- Population growth from the late 18th century had increased the demand for food grains in Britain.
- As urban centres expanded and industries grew, the demand for agricultural products increased, pushing up food grain prices.
- Under pressure from landed groups, the government also restricted the import of corn.
- The laws allowing the government to do this were commonly known as ‘Corn Laws’.
- Unhappy with high food prices, industrialists and urban dwellers forced the abolition of the Corn Laws.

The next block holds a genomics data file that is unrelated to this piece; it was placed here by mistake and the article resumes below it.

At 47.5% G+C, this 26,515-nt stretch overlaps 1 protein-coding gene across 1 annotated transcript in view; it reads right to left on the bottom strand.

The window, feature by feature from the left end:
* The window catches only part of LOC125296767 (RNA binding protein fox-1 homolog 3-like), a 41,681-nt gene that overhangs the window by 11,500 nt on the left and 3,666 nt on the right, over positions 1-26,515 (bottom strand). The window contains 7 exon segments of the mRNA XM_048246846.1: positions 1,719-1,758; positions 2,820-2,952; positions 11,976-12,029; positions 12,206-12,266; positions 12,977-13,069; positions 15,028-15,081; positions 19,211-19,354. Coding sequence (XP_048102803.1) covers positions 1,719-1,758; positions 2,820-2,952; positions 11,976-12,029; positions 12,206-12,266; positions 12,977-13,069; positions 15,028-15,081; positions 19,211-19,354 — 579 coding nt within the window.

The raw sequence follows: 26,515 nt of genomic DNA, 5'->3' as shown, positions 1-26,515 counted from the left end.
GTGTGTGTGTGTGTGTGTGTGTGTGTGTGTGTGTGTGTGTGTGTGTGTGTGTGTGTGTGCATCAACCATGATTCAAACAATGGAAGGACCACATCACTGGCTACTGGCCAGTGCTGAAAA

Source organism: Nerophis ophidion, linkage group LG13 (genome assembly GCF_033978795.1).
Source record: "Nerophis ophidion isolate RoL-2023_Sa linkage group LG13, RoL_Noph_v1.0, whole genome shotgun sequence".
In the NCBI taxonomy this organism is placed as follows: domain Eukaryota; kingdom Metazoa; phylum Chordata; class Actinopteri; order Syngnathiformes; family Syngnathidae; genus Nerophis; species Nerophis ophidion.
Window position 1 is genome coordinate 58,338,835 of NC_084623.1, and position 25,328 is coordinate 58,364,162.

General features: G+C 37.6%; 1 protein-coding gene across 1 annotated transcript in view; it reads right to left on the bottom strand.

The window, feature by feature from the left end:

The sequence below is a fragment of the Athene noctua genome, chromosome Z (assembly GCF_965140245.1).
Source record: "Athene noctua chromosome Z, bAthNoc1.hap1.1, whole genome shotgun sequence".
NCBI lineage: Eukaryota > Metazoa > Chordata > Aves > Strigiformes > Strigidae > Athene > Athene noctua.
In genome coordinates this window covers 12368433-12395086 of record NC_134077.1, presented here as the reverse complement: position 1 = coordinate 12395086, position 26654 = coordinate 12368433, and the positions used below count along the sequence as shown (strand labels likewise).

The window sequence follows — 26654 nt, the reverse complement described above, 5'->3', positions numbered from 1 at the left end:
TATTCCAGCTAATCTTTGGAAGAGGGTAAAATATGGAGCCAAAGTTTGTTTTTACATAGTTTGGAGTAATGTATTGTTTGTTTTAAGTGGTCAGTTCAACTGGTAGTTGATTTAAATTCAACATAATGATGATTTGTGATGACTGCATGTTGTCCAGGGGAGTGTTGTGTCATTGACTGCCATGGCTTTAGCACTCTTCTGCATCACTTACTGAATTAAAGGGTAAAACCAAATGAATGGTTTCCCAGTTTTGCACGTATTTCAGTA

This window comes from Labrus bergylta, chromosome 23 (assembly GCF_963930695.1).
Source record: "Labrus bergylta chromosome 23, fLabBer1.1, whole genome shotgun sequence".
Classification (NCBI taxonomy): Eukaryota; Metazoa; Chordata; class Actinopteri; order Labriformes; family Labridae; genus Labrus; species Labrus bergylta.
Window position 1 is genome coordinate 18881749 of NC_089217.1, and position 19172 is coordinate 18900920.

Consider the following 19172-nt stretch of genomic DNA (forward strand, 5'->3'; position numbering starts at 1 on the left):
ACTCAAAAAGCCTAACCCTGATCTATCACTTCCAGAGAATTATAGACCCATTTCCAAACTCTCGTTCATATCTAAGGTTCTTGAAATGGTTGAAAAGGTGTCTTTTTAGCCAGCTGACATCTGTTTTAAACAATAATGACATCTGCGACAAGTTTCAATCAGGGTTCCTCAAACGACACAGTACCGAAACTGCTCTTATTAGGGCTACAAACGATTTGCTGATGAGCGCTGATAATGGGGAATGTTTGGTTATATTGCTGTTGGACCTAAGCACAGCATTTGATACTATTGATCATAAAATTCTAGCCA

- After the Corn Laws were scrapped, food could be imported into Britain more cheaply than it could be produced within the country.
- British agriculture was unable to compete with imports.
- Vast areas of land were now left uncultivated and thousands of men and women were thrown out of work. They flocked the cities or migrated overseas.